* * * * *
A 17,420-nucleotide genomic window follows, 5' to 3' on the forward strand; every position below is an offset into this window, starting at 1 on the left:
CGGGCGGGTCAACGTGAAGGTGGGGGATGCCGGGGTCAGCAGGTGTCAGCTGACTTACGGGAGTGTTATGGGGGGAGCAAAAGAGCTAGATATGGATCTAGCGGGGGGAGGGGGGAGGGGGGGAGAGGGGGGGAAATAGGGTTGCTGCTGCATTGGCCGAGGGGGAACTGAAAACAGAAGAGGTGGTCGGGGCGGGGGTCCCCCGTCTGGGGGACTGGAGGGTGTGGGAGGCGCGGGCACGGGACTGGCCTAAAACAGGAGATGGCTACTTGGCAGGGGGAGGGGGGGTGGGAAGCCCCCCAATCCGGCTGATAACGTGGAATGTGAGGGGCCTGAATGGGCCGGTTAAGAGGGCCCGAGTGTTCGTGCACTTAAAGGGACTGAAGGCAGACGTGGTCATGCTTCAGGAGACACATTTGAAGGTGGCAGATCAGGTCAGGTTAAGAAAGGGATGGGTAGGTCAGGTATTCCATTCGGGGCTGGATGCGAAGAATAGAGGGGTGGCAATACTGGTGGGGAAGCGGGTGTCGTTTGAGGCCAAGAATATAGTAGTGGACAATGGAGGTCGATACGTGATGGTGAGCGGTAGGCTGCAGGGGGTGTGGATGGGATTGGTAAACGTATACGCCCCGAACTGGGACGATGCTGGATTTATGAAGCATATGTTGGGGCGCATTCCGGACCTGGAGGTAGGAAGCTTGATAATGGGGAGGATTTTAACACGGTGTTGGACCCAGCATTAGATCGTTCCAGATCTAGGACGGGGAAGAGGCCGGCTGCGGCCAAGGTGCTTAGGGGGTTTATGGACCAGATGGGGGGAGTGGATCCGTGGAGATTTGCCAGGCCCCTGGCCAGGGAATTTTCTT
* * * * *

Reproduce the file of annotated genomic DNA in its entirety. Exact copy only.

A 17,420-nucleotide genomic window follows, 5' to 3' on the forward strand; every position below is an offset into this window, starting at 1 on the left:
CGGGCGGGTCAACGTGAAGGTGGGGGATGCCGGGGTCAGCAGGTGTCAGCTGACTTACGGGAGTGTTATGGGGGGAGCAAAAGAGCTAGATATGGATCTAGCGGGGGGAGGGGGGAGGGGGGGAGAGGGGGGGAAATAGGGTTGCTGCTGCATTGGCCGAGGGGGAACTGAAAACAGAAGAGGTGGTCGGGGCGGGGGTCCCCCGTCTGGGGGACTGGAGGGTGTGGGAGGCGCGGGCACGGGACTGGCCTAAAACAGGAGATGGCTACTTGGCAGGGGGAGGGGGGGTGGGAAGCCCCCCAATCCGGCTGATAACGTGGAATGTGAGGGGCCTGAATGGGCCGGTTAAGAGGGCCCGAGTGTTCGTGCACTTAAAGGGACTGAAGGCAGACGTGGTCATGCTTCAGGAGACACATTTGAAGGTGGCAGATCAGGTCAGGTTAAGAAAGGGATGGGTAGGTCAGGTATTCCATTCGGGGCTGGATGCGAAGAATAGAGGGGTGGCAATACTGGTGGGGAAGCGGGTGTCGTTTGAGGCCAAGAATATAGTAGTGGACAATGGAGGTCGATACGTGATGGTGAGCGGTAGGCTGCAGGGGGTGTGGATGGGATTGGTAAACGTATACGCCCCGAACTGGGACGATGCTGGATTTATGAAGCATATGTTGGGGCGCATTCCGGACCTGGAGGTAGGAAGCTTGATAATGGGGAGGATTTTAACACGGTGTTGGACCCAGCATTAGATCGTTCCAGATCTAGGACGGGGAAGAGGCCGGCTGCGGCCAAGGTGCTTAGGGGGTTTATGGACCAGATGGGGGGAGTGGATCCGTGGAGATTTGCCAGGCCCCTGGCCAGGGAATTTTCTT